Wednesday, February 08, 2017

Thai King appoints new Supreme Patriarch of Thailand’s Theravada Buddhism

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Thai Prime Minister Prayut Chan-o-cha last night announced on television that King Rama X had appointed the new patriarch of Thai Buddhism.
 
In his statement the prime minister said that His Majesty Maha Vajiralongkorn Bodindradebayavarangkun had chosen Somdej Phra Maha Muneewong as the leader of the country’s largest religious community. 

Also known as Umporn Umpa-row, the 20th patriarch, 89, replaces Somdej Phra Yannasangworn (3 October 1913-24 October 2013), who had been appointed in 1989 by the late King Bhumibol Adulyadej.

Since 2008, Somdej Phra Maha Muneewong served as abbot at the Ratchabophit Sathit Maha Simaram Ratcha Wara Maha Wihan temple, a royal temple built in 1869 during the reign of King Rama V.

The exterior of the building is in typically Thai style, but the interior is Gothic. Its name combines the words royal and construction and thus means ‘temple built by the king’.

A great expert in education, Somdej Phra Maha Muneewong has been involved for a long time in the education and training of novices and Buddhist monks. He is also member of a committee that deals with law and language.

He opted for the monastic life in 1950 and obtained a master's degree in history and archeology at Paranasi University (India). In 1973 he was appointed chief missionary in Sydney, Australia, with the task of spreading Buddhism.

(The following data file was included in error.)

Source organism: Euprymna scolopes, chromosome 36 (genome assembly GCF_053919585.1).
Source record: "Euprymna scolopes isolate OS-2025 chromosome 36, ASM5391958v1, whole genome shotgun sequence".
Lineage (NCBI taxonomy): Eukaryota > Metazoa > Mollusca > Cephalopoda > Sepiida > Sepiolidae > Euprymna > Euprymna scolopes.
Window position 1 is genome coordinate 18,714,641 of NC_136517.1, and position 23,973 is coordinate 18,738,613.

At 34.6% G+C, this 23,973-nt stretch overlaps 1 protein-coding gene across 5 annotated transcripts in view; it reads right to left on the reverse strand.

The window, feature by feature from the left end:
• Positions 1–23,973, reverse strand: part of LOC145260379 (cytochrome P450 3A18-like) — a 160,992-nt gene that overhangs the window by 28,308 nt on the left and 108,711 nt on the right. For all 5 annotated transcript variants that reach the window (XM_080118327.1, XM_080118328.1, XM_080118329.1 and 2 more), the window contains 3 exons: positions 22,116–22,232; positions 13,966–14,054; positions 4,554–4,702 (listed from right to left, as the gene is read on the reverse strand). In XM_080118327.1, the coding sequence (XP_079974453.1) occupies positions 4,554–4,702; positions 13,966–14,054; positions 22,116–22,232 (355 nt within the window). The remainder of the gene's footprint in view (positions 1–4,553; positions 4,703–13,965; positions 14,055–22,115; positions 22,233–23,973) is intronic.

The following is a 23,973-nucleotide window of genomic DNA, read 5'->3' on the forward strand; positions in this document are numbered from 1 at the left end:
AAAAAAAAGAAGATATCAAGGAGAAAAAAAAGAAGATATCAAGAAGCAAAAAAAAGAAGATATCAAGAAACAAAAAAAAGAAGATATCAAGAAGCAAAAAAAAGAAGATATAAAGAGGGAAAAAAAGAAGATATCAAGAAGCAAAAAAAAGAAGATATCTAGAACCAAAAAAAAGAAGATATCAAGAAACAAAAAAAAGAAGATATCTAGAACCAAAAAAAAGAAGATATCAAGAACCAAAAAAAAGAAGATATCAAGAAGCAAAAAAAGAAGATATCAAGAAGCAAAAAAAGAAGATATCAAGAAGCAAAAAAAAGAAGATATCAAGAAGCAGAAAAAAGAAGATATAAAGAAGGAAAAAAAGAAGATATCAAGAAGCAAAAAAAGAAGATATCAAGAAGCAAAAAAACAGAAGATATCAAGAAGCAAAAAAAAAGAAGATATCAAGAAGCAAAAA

He pursued his work with extreme efficiency and dedication, setting up numerous temples and monasteries across New South Wales, and then in cities like Canberra, Melbourne and Darwin.

The new Supreme Patriarch of Thai Buddhism heads the Mahamakut Buddhist University Council. In 2009, he received an honorary degree in Buddhism and in 2010 obtained a doctorate for his approach to spreading the Buddha's teachings.

The formal investiture ceremony, led by King Maha Vajiralongkorn Bodindradebayavarangku, is scheduled for 12 February at 5 pm at the Phra Si Rattana Satsadaram temple.

Located on the eastern end of Grand Palace, the royal complex, it is considered the most sacred temple in the country and houses the Emerald Buddha, the sacred image that protects the Kingdom of Siam and the people of Thailand.

Buddhism is Thailand’s main religion (93.6 per cent), primarily the Theravada school. 

About 4.6 per cent of the population is Muslim, mainly in the southern provinces, on the border with Malaysia. Christians are just over 1 per cent.

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